There is an outgoing, fun, and talented dental team at Mesa Dental Care that is committed to you and your smile.  They will do everything they can to help you have strong, beautiful teeth and gums, as well as help you achieve pristine oral health.  To get to know the team a little more, please read click the link below, visit their website and read their biographies!  If you have any questions, feel free to call give them a call because they are excited to get to know you as well!

The practice is located at 1930 S Dobson Rd, Suite 1, Mesa, AZ 85202.  The phone number is (480) 730-0500.  We also invite you to visit them on the web.

Say thank you to your dental office for the excellent manner in which you are treated by nomimating your dentist!

Fun Facts:

Crazy, Zany Facts We Bet You Didn´t Know

  • Barbie‘s full name is Barbara Millicent Roberts.

  • Women have more tastebuds than men.  So there you go, another reason why women deserve chocolate more than men do.

  • Nearly 10 percent of all dreams include sex.

  • Emus and kangaroos cannot walk backward.

  • Rhubarb can spring up so fast that you can actually hear it grow.

  • Due to their high oil content and lower water content, pistachios are prone to self heating.  In fact, if transported in large groups, they can spontaneously combust!

  • In the Middle Ages, black pepper was considered a luxury.  It was even used to pay rent and taxes on occasion.
Come back for more in next months issue!

Dental Talk - A Member Blog Forum:

Come blog with us!  Dental Talk with Savon is a fun forum to post your interesting topics!  Your comments are welcome, it´s free to use and no membership is required.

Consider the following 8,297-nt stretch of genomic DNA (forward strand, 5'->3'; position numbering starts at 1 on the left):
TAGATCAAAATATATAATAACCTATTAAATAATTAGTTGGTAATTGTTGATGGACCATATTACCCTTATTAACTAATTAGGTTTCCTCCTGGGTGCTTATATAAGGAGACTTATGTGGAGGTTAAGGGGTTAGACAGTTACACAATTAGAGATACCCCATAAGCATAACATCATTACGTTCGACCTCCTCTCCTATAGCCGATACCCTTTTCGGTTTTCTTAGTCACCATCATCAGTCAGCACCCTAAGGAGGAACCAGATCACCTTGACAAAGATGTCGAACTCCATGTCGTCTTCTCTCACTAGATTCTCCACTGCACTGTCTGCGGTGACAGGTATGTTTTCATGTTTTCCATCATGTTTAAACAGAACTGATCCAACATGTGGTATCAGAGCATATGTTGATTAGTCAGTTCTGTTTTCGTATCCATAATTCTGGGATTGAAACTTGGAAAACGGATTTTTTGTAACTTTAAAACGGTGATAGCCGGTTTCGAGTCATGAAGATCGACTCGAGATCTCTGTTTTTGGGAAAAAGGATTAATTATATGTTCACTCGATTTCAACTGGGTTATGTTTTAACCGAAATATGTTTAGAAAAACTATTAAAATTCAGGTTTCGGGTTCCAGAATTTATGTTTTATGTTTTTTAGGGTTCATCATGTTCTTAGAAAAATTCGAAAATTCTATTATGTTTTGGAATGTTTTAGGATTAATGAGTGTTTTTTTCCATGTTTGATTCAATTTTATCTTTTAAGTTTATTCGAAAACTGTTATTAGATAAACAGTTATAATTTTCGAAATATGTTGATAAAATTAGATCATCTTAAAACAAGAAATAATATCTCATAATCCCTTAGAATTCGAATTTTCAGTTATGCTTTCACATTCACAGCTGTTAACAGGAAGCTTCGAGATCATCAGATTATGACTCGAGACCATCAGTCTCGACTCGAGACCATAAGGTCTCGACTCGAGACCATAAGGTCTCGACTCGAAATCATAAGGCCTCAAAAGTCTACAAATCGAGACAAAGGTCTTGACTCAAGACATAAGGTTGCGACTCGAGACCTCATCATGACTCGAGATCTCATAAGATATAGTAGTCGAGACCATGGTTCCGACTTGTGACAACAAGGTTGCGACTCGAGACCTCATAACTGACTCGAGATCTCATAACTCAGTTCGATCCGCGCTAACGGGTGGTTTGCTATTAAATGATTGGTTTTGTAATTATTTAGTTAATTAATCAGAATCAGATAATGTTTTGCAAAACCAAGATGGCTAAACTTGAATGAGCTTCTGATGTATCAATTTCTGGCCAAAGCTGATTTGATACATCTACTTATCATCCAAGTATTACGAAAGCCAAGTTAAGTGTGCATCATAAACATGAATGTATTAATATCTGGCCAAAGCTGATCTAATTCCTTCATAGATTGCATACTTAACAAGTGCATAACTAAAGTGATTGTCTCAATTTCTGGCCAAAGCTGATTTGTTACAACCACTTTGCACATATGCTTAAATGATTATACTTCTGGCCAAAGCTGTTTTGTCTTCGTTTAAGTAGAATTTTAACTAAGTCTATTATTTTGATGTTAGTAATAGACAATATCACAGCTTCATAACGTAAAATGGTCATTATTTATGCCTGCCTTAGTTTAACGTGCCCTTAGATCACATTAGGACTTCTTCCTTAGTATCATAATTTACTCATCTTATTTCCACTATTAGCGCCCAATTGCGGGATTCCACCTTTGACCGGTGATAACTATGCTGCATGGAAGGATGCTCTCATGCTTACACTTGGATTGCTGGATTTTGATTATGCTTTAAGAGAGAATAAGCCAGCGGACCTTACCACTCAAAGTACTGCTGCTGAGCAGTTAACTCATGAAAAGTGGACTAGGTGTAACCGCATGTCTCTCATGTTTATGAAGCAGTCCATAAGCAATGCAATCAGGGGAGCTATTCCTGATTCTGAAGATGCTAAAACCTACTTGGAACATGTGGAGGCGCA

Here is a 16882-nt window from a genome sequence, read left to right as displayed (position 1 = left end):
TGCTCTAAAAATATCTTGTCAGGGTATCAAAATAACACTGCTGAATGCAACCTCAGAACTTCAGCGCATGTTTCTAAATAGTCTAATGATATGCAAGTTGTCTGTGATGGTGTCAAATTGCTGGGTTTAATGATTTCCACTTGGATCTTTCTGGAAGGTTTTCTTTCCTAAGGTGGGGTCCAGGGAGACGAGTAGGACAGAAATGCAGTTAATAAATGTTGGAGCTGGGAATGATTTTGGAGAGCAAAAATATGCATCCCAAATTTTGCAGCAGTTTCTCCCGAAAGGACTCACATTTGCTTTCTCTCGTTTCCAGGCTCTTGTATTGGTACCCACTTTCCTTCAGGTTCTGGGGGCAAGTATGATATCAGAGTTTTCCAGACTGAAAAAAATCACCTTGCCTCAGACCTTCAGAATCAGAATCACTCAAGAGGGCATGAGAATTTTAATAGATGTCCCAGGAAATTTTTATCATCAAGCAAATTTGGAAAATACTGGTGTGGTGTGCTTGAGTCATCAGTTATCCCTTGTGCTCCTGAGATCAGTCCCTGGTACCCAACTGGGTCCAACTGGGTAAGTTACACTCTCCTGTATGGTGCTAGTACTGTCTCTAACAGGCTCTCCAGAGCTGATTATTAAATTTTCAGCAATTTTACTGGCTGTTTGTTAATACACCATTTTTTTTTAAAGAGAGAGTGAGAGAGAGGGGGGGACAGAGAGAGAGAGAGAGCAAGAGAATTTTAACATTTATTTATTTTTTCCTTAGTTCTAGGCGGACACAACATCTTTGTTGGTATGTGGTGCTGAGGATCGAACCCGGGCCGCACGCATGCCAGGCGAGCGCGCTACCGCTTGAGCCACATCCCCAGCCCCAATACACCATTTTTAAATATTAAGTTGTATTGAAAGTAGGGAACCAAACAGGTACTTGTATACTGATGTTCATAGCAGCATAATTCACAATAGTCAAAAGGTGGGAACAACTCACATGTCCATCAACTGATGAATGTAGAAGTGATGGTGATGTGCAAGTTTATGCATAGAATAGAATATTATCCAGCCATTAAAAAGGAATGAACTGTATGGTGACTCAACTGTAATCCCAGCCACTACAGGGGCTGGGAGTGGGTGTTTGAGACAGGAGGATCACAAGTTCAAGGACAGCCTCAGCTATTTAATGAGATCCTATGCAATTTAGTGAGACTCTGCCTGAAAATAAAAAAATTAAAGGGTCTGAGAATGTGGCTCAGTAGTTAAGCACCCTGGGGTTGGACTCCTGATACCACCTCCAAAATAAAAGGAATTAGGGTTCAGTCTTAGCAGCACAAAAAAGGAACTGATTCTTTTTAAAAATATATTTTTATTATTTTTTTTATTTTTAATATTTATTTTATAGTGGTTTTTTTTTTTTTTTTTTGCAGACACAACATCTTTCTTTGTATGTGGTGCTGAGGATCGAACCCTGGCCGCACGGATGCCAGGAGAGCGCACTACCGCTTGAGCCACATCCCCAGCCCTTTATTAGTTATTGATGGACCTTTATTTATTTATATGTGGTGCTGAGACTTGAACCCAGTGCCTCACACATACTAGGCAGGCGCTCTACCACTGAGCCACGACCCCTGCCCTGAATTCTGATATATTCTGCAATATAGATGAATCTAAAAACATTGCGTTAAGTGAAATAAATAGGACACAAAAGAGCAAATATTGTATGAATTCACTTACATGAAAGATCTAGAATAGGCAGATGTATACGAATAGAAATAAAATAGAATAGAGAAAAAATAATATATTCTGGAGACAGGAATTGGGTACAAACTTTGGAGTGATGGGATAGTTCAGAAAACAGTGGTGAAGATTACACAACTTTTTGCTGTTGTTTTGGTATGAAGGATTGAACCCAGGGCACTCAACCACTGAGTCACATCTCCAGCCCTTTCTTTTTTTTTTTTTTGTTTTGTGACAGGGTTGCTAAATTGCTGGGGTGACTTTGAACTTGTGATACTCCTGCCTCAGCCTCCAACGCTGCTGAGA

Some of the topics include;

These are just a few of the topics.  Our blog site contains many other interesting topics.  Please join us!!

Tooth Talk With Tommy The Wisdom Tooth

Which Beverages Cause The Most Dental Erosion??

A direct reprint of an article by Alex Dagostino, DrBicuspid.com associate editor
Which type of sugary drink causes the greatest amount of dental erosion to baby teeth?  Researchers soaked 52 extracted molars in flavored milk, orange juice, and Pepsi for four weeks to find out.  They shared their results in an article published on September 6 in the Pediatric Dental Journal.

In the study, 52 human extracted deciduous molars were subjected to erosion by cyclic immersion for a 28–day protocol.  The teeth were cycled in four solutions: artificial saliva, strawberry–flavored milk, orange juice, and Pepsi.

Researchers assessed the enamel surface microhardness (SMH) and surface topography using a scanning electron microscope at baseline and at two and four weeks of the study.  Not all solutions were equal when it came to erosion.

“Carbonated soft drink (Pepsi) and orange juice showed high erosive potentiality affecting the enamel surface of deciduous teeth while the milk–based beverage showed no difference from the artificial saliva,” wrote the study authors, led by Abla Arafa, PhD, of Misr International University in Egypt.